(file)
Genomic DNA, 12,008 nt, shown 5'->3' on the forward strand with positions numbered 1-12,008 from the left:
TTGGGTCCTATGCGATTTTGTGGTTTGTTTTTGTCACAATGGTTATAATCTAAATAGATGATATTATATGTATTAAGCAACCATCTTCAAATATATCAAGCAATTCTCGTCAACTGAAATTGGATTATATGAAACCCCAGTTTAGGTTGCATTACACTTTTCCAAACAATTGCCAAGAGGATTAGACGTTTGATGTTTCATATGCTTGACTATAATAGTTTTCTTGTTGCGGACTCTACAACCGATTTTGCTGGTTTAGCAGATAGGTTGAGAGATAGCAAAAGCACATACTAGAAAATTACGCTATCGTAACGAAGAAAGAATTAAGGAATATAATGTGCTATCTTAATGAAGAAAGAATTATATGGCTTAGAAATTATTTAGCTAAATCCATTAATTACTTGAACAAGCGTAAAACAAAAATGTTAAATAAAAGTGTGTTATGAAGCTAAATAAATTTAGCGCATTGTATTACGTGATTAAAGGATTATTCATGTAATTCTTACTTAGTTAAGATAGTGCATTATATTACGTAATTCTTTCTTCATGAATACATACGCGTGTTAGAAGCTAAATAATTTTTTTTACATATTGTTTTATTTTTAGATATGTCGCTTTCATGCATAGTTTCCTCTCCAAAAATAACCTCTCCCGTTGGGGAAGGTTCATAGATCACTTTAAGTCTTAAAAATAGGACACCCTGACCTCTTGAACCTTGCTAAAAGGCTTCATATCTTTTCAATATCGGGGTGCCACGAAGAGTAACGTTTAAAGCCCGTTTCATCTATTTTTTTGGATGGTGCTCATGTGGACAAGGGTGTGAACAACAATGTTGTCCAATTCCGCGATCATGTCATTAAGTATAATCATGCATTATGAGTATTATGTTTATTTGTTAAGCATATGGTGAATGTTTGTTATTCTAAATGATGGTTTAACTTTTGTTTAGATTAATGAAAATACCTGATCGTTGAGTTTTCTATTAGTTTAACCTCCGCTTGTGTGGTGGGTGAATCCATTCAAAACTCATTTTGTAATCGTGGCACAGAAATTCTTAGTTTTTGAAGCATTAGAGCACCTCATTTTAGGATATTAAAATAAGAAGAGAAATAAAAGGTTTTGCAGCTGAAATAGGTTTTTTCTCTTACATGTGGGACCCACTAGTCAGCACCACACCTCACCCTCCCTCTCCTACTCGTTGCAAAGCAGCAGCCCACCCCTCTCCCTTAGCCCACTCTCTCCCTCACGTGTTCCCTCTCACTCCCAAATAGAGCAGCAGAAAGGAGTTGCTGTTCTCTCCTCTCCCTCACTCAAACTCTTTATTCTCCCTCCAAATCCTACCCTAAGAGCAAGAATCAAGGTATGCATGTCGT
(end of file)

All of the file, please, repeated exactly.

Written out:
Genomic DNA, 12,008 nt, shown 5'->3' on the forward strand with positions numbered 1-12,008 from the left:
TTGGGTCCTATGCGATTTTGTGGTTTGTTTTTGTCACAATGGTTATAATCTAAATAGATGATATTATATGTATTAAGCAACCATCTTCAAATATATCAAGCAATTCTCGTCAACTGAAATTGGATTATATGAAACCCCAGTTTAGGTTGCATTACACTTTTCCAAACAATTGCCAAGAGGATTAGACGTTTGATGTTTCATATGCTTGACTATAATAGTTTTCTTGTTGCGGACTCTACAACCGATTTTGCTGGTTTAGCAGATAGGTTGAGAGATAGCAAAAGCACATACTAGAAAATTACGCTATCGTAACGAAGAAAGAATTAAGGAATATAATGTGCTATCTTAATGAAGAAAGAATTATATGGCTTAGAAATTATTTAGCTAAATCCATTAATTACTTGAACAAGCGTAAAACAAAAATGTTAAATAAAAGTGTGTTATGAAGCTAAATAAATTTAGCGCATTGTATTACGTGATTAAAGGATTATTCATGTAATTCTTACTTAGTTAAGATAGTGCATTATATTACGTAATTCTTTCTTCATGAATACATACGCGTGTTAGAAGCTAAATAATTTTTTTTACATATTGTTTTATTTTTAGATATGTCGCTTTCATGCATAGTTTCCTCTCCAAAAATAACCTCTCCCGTTGGGGAAGGTTCATAGATCACTTTAAGTCTTAAAAATAGGACACCCTGACCTCTTGAACCTTGCTAAAAGGCTTCATATCTTTTCAATATCGGGGTGCCACGAAGAGTAACGTTTAAAGCCCGTTTCATCTATTTTTTTGGATGGTGCTCATGTGGACAAGGGTGTGAACAACAATGTTGTCCAATTCCGCGATCATGTCATTAAGTATAATCATGCATTATGAGTATTATGTTTATTTGTTAAGCATATGGTGAATGTTTGTTATTCTAAATGATGGTTTAACTTTTGTTTAGATTAATGAAAATACCTGATCGTTGAGTTTTCTATTAGTTTAACCTCCGCTTGTGTGGTGGGTGAATCCATTCAAAACTCATTTTGTAATCGTGGCACAGAAATTCTTAGTTTTTGAAGCATTAGAGCACCTCATTTTAGGATATTAAAATAAGAAGAGAAATAAAAGGTTTTGCAGCTGAAATAGGTTTTTTCTCTTACATGTGGGACCCACTAGTCAGCACCACACCTCACCCTCCCTCTCCTACTCGTTGCAAAGCAGCAGCCCACCCCTCTCCCTTAGCCCACTCTCTCCCTCACGTGTTCCCTCTCACTCCCAAATAGAGCAGCAGAAAGGAGTTGCTGTTCTCTCCTCTCCCTCACTCAAACTCTTTATTCTCCCTCCAAATCCTACCCTAAGAGCAAGAATCAAGGTATGCATGTCGT